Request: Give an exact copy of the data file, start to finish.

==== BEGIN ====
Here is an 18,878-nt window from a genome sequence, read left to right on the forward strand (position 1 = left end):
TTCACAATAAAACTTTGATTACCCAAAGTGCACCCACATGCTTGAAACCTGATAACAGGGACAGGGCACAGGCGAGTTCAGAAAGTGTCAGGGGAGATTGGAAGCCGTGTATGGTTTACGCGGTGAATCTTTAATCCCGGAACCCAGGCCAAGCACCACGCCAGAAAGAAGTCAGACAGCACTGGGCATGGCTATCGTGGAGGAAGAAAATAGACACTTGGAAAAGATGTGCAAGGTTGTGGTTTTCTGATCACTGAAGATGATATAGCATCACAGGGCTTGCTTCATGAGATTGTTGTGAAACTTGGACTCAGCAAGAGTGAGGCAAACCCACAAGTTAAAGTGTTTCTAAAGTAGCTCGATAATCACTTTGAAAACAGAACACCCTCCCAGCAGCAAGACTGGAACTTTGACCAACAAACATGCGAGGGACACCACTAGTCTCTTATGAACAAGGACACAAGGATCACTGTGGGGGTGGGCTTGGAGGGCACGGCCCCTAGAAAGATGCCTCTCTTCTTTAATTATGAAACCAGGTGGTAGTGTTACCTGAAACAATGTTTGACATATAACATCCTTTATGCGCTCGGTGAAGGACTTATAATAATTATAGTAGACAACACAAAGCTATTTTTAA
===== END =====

Here is an 18,878-nt window from a genome sequence, read left to right on the forward strand (position 1 = left end):
TTCACAATAAAACTTTGATTACCCAAAGTGCACCCACATGCTTGAAACCTGATAACAGGGACAGGGCACAGGCGAGTTCAGAAAGTGTCAGGGGAGATTGGAAGCCGTGTATGGTTTACGCGGTGAATCTTTAATCCCGGAACCCAGGCCAAGCACCACGCCAGAAAGAAGTCAGACAGCACTGGGCATGGCTATCGTGGAGGAAGAAAATAGACACTTGGAAAAGATGTGCAAGGTTGTGGTTTTCTGATCACTGAAGATGATATAGCATCACAGGGCTTGCTTCATGAGATTGTTGTGAAACTTGGACTCAGCAAGAGTGAGGCAAACCCACAAGTTAAAGTGTTTCTAAAGTAGCTCGATAATCACTTTGAAAACAGAACACCCTCCCAGCAGCAAGACTGGAACTTTGACCAACAAACATGCGAGGGACACCACTAGTCTCTTATGAACAAGGACACAAGGATCACTGTGGGGGTGGGCTTGGAGGGCACGGCCCCTAGAAAGATGCCTCTCTTCTTTAATTATGAAACCAGGTGGTAGTGTTACCTGAAACAATGTTTGACATATAACATCCTTTATGCGCTCGGTGAAGGACTTATAATAATTATAGTAGACAACACAAAGCTATTTTTAA